Remote sensing reflectance from the southern ocean is higher than most of the world’s oceans (see MODIS image of water leaving radiance at 555 nm averaged over the Boreal Winter below). The bio-optics of the bright Southern Ocean however are complex, leading to both under and overestimations of chlorophyll a and particulate inorganic carbon (PIC) with application of the standard NASA algorithms to SeaWIFS and MODIS imagery. Ultimately the region has been shown to have unique bio-optical relationships. We propose to evaluate two primary hypotheses for the high reflectance:
- 1) Southern Ocean waters contain high levels of backscattering materials such as Particulate Inorganic Carbon (PIC), due in large part to the presence of coccolithophores and coccoliths or
- 2) High reflectance is primarily due to the excessive amounts of bubbles produced by consistently high winds flowing from the west, unimpeded by land masses.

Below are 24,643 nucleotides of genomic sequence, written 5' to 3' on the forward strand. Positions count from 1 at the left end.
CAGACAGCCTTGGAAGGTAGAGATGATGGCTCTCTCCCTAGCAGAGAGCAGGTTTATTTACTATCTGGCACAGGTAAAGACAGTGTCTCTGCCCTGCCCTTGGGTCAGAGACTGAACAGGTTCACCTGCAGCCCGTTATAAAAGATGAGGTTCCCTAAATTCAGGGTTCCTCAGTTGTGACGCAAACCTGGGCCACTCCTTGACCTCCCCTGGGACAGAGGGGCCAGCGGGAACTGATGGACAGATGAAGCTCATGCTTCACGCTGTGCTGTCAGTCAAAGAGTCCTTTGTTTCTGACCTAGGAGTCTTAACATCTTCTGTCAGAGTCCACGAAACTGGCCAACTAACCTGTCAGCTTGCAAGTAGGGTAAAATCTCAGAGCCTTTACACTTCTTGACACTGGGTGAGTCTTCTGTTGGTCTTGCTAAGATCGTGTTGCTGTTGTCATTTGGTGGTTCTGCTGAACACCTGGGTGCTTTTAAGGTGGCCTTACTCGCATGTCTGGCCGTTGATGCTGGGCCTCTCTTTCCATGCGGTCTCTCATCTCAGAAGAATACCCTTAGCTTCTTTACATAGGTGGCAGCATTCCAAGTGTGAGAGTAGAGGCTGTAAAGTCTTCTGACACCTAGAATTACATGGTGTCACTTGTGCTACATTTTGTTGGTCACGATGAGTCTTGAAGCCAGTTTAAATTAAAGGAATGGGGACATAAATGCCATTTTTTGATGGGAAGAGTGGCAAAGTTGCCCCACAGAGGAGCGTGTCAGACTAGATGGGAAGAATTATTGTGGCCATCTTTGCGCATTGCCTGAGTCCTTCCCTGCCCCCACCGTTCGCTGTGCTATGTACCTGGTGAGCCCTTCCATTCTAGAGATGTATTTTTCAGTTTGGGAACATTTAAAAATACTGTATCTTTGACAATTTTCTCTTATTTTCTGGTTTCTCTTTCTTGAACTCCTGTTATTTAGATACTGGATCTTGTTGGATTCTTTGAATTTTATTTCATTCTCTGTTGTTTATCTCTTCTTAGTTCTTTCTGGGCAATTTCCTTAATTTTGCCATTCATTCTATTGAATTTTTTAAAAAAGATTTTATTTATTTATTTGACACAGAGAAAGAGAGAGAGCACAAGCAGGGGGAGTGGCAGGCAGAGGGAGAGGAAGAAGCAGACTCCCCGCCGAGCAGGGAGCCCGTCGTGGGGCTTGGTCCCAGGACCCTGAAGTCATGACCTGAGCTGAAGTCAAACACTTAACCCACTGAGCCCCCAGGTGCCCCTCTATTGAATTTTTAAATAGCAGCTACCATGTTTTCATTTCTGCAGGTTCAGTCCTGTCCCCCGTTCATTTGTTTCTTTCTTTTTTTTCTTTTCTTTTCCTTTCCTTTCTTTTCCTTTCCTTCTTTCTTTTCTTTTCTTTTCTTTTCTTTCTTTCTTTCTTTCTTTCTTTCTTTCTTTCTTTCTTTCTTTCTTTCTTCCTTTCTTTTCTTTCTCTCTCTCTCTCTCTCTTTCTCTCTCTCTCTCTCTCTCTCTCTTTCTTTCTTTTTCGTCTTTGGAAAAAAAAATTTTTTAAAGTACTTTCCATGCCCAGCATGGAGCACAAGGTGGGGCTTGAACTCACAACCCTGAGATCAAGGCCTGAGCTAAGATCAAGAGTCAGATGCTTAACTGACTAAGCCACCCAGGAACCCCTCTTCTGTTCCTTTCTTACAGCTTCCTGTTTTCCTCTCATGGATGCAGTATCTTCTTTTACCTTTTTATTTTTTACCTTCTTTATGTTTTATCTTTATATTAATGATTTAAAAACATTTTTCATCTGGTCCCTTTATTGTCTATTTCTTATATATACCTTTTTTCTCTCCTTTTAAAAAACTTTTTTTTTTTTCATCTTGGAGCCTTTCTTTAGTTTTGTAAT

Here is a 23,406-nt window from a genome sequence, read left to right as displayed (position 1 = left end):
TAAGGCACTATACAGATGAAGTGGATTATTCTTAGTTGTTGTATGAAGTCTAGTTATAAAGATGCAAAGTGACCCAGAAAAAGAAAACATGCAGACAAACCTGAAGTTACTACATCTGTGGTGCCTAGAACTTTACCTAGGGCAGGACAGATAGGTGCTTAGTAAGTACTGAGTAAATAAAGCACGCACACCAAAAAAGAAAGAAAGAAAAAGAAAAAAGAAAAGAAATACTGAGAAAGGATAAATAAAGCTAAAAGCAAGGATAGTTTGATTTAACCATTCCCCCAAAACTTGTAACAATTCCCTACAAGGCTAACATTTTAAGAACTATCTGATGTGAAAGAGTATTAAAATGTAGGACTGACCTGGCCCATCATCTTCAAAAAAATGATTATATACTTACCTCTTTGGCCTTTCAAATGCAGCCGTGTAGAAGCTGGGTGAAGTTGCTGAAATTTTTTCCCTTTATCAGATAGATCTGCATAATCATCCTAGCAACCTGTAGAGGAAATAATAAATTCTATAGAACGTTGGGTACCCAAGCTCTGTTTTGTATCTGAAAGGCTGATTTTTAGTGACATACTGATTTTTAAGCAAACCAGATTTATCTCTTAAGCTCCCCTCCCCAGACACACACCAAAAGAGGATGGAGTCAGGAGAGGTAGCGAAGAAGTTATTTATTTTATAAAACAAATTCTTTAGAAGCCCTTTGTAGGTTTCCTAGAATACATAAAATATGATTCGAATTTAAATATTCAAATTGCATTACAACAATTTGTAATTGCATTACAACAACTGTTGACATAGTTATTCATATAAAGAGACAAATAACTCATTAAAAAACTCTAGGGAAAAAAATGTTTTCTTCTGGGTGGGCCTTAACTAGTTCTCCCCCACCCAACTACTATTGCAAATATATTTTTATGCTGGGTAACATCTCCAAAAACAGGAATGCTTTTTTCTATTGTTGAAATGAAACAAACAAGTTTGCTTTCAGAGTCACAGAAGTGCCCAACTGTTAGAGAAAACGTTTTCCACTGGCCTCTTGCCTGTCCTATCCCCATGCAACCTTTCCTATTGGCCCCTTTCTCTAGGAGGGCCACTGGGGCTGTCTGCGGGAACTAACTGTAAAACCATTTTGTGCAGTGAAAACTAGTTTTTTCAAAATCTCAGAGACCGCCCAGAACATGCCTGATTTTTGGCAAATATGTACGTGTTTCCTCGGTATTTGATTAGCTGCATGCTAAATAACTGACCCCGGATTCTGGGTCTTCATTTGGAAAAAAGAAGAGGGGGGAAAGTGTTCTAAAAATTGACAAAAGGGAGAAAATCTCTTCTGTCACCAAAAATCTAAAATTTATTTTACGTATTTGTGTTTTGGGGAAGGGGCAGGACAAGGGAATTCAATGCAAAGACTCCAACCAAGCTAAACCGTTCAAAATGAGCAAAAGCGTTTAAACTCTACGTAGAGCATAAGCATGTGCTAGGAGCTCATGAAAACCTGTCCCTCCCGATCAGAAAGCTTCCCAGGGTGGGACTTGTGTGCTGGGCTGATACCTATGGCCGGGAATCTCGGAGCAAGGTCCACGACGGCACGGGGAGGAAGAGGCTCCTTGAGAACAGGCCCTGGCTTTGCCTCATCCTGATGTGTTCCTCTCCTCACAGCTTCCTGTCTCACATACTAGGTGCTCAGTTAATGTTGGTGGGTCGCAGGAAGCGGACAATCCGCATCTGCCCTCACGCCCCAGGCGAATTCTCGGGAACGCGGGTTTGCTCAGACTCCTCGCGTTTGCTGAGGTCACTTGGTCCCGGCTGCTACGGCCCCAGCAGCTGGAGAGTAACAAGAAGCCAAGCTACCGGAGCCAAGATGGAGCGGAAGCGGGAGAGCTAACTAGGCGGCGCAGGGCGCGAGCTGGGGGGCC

Understanding the magnitude of the spectral reflectance from the Southern Ocean requires a comprehensive assessment of the backscattering properties of the water column with respect to wind-driven processes. We measured both the wind-driven processes (e.g., bubbles and whitecaps) and water-column properties (e.g., calcite, coccolithophores and detached coccoliths, dissolved and particulate organic matter, etc.) during a 35 day cruise in the Atlantic sector of the Southern Ocean in order to evaluate the contribution of each to measured inherent and apparent optical properties. We will work to develop an approach to quantify the contribution of bubbles to water-leaving radiance and to develop a wind-based algorithm to correct for bubbles in the remote sensing reflectance spectrum. Ultimately, this data will be used to refine approaches to remotely estimating phytoplankton chlorophyll and PIC in Southern Ocean waters.
This research is a collaboration with Penny Vlahos, University of Connecticut, William Balch, Bigelow Laboratories, and Mike Twardowski, WET Labs. Project funding comes from NASA Ocean Biology and Biogeochemistry.